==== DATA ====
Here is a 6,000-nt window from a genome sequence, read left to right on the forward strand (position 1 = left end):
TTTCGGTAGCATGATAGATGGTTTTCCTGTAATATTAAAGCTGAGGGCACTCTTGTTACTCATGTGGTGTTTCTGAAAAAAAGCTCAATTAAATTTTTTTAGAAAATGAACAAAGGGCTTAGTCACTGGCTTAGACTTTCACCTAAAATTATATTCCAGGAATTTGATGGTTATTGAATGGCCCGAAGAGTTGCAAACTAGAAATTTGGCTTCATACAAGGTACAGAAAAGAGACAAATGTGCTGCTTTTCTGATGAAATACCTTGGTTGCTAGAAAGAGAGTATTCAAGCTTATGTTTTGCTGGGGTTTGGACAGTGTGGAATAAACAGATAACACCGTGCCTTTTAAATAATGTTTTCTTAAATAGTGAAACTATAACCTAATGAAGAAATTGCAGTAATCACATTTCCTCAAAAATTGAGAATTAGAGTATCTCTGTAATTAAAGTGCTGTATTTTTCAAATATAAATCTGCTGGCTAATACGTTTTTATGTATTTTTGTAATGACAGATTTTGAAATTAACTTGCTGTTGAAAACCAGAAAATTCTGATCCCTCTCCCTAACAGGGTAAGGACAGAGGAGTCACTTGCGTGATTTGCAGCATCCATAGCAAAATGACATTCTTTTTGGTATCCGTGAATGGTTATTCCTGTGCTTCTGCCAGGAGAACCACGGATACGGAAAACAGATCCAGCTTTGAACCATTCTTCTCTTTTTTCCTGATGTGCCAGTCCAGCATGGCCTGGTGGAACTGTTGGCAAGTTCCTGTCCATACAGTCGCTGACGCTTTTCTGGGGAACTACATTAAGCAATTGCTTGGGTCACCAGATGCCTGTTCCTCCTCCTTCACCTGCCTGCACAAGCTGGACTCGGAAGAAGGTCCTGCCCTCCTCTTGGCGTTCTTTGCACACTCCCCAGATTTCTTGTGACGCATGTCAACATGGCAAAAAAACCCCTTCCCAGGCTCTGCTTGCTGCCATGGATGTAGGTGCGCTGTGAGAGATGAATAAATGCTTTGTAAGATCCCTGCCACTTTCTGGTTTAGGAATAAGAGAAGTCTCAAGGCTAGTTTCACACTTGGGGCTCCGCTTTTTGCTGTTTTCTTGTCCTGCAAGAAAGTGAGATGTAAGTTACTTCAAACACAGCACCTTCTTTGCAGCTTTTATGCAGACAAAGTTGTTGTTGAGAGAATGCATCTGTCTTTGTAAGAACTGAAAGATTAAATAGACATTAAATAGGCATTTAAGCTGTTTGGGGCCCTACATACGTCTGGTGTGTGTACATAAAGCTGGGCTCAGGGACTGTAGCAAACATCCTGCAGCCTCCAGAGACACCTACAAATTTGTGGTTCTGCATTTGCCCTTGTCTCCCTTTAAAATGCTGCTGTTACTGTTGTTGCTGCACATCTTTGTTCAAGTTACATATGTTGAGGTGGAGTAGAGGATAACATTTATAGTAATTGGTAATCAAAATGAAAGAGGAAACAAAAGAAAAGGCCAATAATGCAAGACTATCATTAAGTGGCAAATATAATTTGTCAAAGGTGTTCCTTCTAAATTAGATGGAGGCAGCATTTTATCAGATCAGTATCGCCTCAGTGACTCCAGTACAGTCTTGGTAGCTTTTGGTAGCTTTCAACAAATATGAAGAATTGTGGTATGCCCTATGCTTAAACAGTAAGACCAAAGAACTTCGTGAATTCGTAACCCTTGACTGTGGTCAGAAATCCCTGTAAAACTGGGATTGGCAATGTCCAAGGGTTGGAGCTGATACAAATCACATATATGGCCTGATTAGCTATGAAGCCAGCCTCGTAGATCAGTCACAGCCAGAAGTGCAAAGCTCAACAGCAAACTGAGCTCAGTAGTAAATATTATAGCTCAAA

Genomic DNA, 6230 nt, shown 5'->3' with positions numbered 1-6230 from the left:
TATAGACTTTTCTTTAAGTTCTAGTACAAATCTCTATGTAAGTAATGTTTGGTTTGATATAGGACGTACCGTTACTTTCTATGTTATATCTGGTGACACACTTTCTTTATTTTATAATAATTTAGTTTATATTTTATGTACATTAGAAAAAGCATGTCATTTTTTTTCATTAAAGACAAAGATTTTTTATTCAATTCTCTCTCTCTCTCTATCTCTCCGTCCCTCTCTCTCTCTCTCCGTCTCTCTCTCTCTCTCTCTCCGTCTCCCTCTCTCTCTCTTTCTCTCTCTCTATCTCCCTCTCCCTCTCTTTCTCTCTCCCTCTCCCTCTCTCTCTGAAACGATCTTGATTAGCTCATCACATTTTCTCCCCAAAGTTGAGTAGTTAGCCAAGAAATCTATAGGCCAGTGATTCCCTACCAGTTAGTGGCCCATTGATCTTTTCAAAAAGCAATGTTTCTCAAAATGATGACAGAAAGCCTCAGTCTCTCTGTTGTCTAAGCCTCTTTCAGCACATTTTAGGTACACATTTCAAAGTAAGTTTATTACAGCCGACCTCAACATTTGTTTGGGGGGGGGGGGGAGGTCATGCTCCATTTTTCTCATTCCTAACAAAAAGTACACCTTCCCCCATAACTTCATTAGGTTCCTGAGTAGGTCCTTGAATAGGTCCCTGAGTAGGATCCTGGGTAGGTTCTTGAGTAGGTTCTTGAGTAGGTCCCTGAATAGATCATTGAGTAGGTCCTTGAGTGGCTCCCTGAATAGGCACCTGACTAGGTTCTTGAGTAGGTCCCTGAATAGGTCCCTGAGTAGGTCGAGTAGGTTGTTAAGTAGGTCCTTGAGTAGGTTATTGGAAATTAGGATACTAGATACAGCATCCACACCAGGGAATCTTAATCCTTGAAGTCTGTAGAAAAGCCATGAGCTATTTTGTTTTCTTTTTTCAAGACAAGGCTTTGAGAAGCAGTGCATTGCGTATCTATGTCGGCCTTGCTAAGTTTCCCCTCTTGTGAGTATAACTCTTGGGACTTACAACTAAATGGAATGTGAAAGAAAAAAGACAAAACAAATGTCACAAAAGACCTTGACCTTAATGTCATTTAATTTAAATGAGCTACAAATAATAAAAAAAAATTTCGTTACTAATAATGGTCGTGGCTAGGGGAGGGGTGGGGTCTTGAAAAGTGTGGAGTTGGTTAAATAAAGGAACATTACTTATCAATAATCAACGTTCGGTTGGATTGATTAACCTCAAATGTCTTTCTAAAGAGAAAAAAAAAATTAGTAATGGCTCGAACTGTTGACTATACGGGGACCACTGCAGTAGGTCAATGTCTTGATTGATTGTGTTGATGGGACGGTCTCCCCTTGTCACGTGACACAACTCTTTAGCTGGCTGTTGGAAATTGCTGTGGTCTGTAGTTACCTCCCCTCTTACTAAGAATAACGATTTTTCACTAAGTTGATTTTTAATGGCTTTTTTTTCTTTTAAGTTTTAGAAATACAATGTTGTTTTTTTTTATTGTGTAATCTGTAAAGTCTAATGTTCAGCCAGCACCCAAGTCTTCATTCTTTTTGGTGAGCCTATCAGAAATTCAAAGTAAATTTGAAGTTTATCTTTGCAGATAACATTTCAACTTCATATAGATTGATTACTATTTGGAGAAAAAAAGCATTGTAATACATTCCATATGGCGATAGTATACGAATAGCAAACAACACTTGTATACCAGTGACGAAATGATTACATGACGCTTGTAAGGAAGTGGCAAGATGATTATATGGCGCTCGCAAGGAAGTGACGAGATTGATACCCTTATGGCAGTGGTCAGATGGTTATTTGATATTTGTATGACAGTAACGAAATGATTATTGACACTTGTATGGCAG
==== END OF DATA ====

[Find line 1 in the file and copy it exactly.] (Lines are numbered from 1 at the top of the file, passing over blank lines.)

Here is a 6,000-nt window from a genome sequence, read left to right on the forward strand (position 1 = left end):